A federal appeals court ruling in favor of Benedictine monks who had been blocked from selling their handmade caskets by Louisiana’s state funeral board “is a victory for the monks as well as for free enterprise and entrepreneurs” in the state, their lawyer said.
“And it puts a nail in the coffin of the casket cartel,” said Darpana Sheth, the attorney with the Arlington, Va.-based Institute for Justice, which represented the monks pro bono in the case.
The law required any business selling caskets in Louisiana to be a licensed funeral home that employs a funeral director and has a casket showroom. The monks twice had gone to the Louisiana Legislature to amend the law, but those bills never got out of committee, so they filed a lawsuit in 2010.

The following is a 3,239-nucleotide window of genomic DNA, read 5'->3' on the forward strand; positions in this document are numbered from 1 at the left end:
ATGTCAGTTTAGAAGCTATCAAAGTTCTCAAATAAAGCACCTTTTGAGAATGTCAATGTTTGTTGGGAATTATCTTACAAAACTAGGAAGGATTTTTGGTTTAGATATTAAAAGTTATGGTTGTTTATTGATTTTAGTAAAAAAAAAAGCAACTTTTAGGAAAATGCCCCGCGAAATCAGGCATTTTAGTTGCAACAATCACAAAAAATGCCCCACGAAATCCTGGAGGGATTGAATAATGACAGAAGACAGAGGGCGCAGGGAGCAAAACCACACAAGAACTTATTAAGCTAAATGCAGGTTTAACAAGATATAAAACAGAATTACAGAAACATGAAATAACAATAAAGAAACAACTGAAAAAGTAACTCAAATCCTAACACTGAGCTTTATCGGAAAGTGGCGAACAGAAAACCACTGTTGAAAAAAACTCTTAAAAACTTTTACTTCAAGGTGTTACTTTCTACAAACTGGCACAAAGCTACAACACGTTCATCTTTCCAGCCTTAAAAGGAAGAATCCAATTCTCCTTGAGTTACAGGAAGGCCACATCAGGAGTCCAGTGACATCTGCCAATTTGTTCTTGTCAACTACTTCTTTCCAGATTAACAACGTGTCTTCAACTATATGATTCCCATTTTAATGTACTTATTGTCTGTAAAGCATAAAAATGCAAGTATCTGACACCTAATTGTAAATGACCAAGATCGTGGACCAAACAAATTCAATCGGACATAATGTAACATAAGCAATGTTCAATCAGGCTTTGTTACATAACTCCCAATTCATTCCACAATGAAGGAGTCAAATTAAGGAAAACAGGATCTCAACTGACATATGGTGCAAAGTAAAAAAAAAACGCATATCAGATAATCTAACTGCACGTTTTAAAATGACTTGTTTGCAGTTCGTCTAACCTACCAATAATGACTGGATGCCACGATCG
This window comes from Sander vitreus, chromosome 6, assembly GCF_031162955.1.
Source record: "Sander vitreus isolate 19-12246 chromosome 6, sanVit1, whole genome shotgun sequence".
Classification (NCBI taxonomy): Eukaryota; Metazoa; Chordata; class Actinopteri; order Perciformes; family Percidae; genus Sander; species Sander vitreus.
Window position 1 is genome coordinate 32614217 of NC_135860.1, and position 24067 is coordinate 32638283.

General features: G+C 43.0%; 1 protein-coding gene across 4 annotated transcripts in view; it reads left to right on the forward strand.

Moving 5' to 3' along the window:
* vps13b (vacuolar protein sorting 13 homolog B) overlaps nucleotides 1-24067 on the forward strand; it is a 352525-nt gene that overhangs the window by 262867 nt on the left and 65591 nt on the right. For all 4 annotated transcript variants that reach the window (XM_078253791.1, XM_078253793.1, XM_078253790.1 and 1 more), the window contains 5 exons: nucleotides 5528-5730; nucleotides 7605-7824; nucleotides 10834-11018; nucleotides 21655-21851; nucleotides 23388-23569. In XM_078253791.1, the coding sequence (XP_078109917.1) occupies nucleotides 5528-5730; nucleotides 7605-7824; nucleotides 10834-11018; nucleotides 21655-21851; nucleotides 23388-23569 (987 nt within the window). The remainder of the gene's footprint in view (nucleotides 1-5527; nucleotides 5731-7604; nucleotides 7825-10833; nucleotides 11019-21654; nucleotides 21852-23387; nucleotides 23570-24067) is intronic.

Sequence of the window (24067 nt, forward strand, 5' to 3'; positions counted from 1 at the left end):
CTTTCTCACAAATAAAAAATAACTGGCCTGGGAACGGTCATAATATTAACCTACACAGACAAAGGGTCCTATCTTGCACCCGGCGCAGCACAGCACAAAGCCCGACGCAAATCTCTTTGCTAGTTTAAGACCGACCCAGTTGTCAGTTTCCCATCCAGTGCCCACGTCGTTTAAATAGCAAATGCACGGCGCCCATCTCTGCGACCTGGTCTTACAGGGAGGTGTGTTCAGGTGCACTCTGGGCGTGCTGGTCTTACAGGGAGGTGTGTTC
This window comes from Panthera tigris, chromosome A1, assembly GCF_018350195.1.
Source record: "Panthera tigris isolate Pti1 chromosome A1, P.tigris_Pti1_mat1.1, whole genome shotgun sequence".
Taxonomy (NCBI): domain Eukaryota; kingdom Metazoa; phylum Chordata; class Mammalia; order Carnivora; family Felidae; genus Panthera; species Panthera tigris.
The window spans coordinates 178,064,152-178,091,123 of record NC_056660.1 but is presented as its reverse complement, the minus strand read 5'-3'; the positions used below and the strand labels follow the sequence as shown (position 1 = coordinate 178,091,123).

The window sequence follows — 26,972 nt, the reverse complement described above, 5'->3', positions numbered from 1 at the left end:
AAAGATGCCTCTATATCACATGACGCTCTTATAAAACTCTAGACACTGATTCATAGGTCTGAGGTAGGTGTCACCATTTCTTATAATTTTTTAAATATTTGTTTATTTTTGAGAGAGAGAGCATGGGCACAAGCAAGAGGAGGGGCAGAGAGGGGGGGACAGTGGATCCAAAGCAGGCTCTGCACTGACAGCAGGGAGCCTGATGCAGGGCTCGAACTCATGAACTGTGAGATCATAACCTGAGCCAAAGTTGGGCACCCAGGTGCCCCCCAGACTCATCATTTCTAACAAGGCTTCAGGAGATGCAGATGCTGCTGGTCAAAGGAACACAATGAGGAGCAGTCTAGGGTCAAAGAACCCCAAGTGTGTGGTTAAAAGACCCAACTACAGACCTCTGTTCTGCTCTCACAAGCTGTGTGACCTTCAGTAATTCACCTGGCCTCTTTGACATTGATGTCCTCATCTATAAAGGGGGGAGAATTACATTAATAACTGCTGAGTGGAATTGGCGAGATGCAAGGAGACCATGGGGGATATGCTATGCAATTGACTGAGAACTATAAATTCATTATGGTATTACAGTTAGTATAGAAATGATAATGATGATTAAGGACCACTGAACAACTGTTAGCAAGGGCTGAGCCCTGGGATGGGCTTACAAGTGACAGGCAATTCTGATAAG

The Benedictines of St. Joseph Abbey have made the caskets for decades to bury their brother monks, but public interest in the caskets began in the early 1990s and has grown over the years.
In 2007, the Benedictines launched St. Joseph Abbey Woodworks, headed by Deacon Mark Coudrain, a woodworker, to begin making caskets to sell to the public.